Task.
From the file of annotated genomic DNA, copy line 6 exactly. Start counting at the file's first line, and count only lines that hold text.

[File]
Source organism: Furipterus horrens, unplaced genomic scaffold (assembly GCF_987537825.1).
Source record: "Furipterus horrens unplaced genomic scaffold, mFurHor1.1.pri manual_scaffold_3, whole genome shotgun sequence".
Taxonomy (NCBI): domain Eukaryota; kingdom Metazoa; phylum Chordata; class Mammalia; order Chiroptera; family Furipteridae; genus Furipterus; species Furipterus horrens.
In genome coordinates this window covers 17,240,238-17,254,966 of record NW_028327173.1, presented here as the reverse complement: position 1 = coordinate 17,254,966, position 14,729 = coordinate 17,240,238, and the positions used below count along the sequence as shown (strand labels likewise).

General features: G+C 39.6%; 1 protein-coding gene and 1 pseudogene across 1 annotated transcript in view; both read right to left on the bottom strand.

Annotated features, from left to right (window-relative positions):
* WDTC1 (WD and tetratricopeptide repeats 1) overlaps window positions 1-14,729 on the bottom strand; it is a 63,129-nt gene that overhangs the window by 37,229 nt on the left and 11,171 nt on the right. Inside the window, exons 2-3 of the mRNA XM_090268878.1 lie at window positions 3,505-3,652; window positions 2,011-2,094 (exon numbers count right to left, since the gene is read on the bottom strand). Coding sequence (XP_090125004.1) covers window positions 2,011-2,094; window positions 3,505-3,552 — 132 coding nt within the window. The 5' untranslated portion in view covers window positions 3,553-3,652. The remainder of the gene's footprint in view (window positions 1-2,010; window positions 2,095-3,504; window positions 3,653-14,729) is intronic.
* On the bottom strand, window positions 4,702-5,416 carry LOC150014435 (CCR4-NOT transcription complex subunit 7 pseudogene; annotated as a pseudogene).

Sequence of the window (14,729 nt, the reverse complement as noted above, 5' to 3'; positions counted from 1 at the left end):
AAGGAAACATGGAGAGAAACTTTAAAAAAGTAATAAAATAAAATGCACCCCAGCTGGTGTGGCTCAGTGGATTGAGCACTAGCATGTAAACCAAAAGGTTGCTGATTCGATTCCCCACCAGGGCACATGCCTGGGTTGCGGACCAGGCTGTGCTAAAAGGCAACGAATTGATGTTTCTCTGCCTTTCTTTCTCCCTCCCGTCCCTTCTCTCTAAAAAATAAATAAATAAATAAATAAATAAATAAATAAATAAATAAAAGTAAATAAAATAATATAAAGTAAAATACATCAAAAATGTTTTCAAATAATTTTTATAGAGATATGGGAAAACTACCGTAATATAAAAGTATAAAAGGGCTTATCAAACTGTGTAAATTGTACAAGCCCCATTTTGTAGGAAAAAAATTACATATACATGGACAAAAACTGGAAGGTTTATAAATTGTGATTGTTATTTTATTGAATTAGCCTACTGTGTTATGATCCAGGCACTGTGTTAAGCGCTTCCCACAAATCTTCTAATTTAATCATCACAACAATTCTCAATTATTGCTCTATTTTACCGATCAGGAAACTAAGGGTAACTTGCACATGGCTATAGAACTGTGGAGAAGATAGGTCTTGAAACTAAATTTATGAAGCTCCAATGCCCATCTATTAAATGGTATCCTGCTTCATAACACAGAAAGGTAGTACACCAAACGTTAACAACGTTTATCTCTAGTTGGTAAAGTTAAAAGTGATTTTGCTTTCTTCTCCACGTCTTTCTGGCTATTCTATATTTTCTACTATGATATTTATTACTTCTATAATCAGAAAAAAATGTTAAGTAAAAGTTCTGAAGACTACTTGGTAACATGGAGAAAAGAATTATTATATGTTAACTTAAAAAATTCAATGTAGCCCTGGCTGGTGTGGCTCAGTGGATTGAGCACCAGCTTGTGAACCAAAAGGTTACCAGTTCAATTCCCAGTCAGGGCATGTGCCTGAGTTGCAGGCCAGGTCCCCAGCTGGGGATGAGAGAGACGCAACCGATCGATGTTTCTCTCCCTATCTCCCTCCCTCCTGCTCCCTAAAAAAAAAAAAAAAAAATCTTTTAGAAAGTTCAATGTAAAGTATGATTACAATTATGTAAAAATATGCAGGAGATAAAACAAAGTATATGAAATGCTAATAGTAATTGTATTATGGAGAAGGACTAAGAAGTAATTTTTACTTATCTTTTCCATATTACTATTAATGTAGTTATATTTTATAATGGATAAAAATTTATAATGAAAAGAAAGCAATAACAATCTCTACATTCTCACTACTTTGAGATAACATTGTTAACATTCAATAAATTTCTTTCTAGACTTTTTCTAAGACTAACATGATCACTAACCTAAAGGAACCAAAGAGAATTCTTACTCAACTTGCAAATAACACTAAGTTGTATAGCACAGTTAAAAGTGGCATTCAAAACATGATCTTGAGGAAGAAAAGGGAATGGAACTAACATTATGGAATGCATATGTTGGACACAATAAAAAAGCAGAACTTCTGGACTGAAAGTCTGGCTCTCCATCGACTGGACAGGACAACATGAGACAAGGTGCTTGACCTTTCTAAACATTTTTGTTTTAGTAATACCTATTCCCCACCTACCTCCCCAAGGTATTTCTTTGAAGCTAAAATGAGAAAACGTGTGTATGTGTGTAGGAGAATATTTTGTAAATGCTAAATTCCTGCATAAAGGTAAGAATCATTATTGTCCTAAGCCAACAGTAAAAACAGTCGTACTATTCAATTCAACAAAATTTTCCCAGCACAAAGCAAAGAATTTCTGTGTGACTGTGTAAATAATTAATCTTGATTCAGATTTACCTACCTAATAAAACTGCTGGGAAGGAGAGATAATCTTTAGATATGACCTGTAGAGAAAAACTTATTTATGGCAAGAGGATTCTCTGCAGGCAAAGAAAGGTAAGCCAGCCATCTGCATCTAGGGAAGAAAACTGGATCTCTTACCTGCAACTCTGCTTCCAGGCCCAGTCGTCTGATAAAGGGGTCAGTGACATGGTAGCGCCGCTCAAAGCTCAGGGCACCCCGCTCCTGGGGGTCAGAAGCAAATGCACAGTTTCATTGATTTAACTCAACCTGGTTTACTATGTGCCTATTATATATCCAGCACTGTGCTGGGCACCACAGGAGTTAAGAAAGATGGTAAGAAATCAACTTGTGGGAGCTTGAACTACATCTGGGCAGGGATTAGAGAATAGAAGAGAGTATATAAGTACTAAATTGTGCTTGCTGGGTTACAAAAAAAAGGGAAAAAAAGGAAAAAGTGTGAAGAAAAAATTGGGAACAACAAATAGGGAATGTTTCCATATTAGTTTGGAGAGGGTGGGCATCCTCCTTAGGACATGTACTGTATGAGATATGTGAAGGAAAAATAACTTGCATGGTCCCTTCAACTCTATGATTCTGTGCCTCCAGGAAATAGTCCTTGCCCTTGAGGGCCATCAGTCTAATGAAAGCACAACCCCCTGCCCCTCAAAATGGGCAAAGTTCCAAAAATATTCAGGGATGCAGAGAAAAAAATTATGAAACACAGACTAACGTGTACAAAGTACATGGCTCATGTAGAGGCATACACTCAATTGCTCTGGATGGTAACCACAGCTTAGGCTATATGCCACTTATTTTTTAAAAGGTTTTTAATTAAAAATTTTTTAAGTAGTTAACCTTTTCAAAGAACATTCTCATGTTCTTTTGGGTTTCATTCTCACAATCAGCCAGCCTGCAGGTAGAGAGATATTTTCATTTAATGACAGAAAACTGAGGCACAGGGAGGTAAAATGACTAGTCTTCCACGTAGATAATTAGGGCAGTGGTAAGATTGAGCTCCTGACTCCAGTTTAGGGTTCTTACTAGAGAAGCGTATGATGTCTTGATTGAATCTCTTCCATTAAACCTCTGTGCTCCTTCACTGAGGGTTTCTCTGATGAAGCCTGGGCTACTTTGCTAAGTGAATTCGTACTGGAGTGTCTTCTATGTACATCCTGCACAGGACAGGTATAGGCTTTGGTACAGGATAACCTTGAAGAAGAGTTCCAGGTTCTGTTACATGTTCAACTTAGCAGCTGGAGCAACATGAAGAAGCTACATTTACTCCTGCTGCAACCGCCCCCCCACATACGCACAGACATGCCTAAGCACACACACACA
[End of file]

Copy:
Annotated features, from left to right (window-relative positions):